The pathologist said that he calculated the height of the man to have been from 5ft 9in to 5ft 10in with a possible margin of 1.5in above and below those figures. He also said that based on the light coloured hairs on the limbs that the individual had light complexion and hair.
The pathologist also took an X-ray and said that the absence of Harris Lines suggested that the man had had no serious illnesses up until he was 18 years old.
He also said that from the manner that the limbs had been severed he thought that there was a strong presumption that it had been carried out by someone with anatomical knowledge.
The train that the parcel was found on ran a circular route which started and ended at Waterloo Station. However, it was noted that after each days journeyings it was parked in a siding at Hounslow which was skirted by a low fence that gave easy access to the nearby roadway.
The train started its journey at 6.48am on 25 February 1935 and it was thought that if the railway servants had carried out their duties that it was safe to assume that the parcel had not been placed on the train before it commenced its days work but that it had been put on the train during its journey that it had completed before the parcel was found. As such, the police report stated that their enquiries concentrated on the 22 stations at which the train stopped at on its route, but with no useful information being found other than a statement from a bookstall attendant employed by WH Smith & Sons at Hounslow Railway Station who said that he had seen three men in the booking hall at the station at about 1pm on 25 February 1935 and a parcel of similar dimensions to the one found on the floor by them. He said that he then saw one of the men join a Waterloo train carrying the parcel and said that the other two apparently, after seeing the train depart, left the station. The bookstall attendant said that he was unable to describe the other two men but said that the man that he had seen carrying the parcel onto the train was about 28 years old and with a medium height and fair hair.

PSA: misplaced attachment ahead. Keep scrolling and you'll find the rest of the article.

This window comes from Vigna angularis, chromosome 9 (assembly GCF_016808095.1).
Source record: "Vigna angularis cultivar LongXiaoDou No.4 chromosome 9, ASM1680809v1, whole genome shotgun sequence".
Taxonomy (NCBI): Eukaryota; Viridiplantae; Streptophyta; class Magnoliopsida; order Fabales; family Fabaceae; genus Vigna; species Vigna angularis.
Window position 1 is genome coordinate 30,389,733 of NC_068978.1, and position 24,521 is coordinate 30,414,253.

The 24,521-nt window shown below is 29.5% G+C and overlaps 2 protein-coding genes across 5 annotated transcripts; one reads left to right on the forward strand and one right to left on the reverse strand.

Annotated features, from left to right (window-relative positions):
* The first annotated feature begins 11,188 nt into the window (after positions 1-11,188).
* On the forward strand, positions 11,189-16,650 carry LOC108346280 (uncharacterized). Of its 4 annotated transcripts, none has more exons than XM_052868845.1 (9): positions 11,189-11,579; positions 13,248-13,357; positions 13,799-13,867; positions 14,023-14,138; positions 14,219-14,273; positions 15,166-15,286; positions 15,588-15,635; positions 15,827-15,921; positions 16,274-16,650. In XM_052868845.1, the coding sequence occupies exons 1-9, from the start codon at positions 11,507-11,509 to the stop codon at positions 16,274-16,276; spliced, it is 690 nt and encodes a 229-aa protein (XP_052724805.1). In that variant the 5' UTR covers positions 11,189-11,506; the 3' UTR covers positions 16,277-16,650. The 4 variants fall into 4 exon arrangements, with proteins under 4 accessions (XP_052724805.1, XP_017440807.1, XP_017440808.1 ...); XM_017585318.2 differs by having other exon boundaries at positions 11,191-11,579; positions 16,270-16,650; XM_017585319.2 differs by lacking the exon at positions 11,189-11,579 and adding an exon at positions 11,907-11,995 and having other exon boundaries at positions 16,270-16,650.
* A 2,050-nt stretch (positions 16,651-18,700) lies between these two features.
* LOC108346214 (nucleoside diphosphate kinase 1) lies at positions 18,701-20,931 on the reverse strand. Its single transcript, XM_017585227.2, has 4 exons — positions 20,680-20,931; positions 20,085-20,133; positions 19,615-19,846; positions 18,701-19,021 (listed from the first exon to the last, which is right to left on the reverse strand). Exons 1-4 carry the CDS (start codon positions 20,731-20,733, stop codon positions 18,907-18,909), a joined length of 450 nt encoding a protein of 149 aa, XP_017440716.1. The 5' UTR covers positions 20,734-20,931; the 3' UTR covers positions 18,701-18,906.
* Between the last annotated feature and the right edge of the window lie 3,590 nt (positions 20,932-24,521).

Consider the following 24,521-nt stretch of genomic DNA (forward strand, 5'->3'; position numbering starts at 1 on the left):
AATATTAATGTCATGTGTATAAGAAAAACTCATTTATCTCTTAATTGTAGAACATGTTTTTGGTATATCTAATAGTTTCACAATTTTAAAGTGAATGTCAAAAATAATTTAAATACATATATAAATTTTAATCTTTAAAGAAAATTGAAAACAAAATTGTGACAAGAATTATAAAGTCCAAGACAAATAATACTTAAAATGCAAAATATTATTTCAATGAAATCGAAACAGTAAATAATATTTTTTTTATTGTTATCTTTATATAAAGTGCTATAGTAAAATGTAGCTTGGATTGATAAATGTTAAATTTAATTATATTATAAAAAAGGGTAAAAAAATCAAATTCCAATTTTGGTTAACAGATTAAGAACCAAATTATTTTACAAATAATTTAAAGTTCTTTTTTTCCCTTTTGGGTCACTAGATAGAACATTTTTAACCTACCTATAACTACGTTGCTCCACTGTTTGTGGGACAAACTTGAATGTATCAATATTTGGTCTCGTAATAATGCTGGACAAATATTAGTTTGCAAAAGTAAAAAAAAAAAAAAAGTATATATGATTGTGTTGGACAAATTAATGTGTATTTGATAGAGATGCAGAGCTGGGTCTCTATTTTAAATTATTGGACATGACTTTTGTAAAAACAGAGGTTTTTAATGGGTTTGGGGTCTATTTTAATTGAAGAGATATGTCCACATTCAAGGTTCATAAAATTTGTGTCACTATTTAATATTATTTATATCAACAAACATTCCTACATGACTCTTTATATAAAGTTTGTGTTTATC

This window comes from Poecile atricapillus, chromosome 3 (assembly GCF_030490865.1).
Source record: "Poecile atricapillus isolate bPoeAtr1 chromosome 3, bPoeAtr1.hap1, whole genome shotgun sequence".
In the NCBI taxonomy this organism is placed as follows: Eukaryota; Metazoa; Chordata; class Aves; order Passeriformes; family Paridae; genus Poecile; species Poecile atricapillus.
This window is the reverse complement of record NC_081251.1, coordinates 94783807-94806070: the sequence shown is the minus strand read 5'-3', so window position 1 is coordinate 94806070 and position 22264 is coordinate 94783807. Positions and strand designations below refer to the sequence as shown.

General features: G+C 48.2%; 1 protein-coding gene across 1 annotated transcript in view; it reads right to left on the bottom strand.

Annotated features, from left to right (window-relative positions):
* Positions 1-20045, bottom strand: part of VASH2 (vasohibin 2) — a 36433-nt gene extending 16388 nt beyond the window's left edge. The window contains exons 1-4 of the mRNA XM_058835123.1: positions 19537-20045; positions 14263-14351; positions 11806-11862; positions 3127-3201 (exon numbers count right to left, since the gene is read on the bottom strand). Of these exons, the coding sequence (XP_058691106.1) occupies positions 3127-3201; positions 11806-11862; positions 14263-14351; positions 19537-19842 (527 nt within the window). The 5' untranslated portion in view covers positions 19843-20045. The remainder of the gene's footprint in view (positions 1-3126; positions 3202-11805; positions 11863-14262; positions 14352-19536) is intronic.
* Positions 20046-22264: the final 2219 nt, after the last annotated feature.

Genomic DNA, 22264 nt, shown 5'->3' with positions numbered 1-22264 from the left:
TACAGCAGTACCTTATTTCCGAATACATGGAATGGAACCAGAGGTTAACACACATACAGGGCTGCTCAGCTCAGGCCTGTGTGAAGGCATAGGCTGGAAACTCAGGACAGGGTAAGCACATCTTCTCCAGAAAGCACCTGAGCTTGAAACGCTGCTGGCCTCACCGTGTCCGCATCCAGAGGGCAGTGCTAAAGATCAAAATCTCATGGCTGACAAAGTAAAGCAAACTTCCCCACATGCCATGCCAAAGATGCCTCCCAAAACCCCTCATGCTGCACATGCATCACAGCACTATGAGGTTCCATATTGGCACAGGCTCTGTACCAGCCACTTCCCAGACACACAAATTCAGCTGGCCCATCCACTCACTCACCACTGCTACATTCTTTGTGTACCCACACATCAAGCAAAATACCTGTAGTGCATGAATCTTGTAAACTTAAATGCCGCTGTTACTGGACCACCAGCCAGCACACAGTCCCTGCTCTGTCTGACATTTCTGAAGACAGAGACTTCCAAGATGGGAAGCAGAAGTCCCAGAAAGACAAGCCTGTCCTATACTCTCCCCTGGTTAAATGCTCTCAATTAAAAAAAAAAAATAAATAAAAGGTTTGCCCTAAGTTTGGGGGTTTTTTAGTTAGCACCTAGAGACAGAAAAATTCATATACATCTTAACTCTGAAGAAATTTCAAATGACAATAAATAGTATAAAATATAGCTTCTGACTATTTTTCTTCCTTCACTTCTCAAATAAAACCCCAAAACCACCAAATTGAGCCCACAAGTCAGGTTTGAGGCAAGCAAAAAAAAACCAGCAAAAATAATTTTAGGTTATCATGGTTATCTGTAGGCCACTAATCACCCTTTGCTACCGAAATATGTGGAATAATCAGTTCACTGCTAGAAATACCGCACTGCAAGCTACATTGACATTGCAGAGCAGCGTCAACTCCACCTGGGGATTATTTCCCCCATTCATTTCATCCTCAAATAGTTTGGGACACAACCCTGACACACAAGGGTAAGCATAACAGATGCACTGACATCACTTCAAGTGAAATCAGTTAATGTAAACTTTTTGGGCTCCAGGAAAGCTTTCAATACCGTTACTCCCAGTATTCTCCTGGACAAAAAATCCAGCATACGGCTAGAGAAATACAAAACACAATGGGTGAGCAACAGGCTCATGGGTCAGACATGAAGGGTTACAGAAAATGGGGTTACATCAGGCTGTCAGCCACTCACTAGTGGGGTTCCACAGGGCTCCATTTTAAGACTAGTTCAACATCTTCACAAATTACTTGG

The police report stated that the bookstall attendant’s statement was somewhat confirmed by another man that was employed by the Southern Railway at Hounslow who said that he saw three men at the station, one of whom boarded the 1.06pm train for Waterloo and said that he thought that they were Welsh miners, which it was noted many of whom were employed by Messrs. McAlpine upon road construction and sewage work. The police report stated that the sighting of the Welsh miners seemed a most likely clue and that some investigation was carried out with Messrs. McAlpine but it was concluded that the labourers employed by the company were the flotsam and jetsam of Ireland and Wales who drifted from one district to another with no fixed address and nothing further was found.
When the wrappings on the parcel were examined they were found to have consisted of one sheet of brown paper as well as a complete issue of the Daily Express dated 21 September 1934 and two sheets from the News of the World dated 20 January 1935. The brown paper was of an ordinary type and bore a figure '5' in black crayon on the bottom left hand corner and on the right hand corner there appeared the figures '14'. The police later made investigations with newsagents and drew up a list of all missing people and started to look for places such as open spaces for the other parts of the body.